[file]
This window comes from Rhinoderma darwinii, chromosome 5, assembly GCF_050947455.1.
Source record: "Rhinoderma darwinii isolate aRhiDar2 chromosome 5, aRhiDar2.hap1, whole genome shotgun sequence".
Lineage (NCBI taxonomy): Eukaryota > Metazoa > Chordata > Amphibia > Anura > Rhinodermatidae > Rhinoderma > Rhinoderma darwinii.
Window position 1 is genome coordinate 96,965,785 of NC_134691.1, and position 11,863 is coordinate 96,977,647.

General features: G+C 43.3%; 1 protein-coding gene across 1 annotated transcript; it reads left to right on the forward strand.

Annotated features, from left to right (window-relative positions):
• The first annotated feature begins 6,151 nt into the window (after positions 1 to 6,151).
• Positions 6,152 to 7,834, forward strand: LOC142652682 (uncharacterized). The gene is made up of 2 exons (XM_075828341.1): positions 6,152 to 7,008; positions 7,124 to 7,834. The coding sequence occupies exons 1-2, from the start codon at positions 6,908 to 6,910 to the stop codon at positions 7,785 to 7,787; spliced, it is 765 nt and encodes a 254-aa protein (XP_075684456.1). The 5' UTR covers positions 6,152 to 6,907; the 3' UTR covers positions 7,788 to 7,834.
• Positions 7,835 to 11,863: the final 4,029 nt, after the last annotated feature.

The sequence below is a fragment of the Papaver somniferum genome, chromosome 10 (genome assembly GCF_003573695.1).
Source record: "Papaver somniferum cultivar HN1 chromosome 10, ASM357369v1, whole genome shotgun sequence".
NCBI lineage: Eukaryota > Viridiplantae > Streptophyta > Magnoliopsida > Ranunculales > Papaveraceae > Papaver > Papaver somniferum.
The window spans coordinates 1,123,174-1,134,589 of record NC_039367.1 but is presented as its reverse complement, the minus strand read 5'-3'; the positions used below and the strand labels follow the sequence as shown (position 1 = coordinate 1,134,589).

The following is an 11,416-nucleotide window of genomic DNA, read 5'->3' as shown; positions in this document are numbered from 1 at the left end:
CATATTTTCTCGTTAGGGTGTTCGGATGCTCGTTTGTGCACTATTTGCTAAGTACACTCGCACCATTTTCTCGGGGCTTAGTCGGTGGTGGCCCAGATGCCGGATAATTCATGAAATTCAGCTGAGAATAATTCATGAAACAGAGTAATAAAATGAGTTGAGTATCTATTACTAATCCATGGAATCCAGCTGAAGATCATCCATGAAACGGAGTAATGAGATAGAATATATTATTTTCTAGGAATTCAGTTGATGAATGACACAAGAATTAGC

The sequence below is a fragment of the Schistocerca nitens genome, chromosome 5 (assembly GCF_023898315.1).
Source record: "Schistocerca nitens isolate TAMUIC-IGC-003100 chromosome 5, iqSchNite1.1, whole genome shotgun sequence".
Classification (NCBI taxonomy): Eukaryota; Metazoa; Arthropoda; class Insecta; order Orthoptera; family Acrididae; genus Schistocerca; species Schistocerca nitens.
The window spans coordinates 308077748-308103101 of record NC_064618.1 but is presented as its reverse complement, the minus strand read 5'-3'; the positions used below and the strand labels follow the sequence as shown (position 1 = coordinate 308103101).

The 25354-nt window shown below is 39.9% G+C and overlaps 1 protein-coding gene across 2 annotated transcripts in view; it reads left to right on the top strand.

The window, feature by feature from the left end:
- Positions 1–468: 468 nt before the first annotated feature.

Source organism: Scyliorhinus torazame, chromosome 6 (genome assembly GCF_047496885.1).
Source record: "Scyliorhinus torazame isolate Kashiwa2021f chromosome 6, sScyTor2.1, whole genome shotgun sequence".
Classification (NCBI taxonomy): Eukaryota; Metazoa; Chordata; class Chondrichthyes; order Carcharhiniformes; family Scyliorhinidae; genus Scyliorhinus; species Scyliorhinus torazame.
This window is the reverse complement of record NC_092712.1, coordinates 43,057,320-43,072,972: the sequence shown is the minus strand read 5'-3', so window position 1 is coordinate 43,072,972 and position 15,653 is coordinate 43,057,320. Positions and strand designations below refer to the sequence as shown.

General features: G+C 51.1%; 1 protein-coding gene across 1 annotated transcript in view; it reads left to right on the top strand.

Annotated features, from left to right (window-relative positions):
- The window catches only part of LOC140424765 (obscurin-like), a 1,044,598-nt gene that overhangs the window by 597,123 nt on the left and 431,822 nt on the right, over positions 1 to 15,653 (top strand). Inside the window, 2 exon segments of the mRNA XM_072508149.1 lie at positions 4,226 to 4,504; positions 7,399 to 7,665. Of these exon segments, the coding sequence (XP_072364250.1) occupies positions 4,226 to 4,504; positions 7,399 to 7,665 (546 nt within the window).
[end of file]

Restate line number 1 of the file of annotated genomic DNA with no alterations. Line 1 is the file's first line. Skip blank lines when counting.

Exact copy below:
This window comes from Rhinoderma darwinii, chromosome 5, assembly GCF_050947455.1.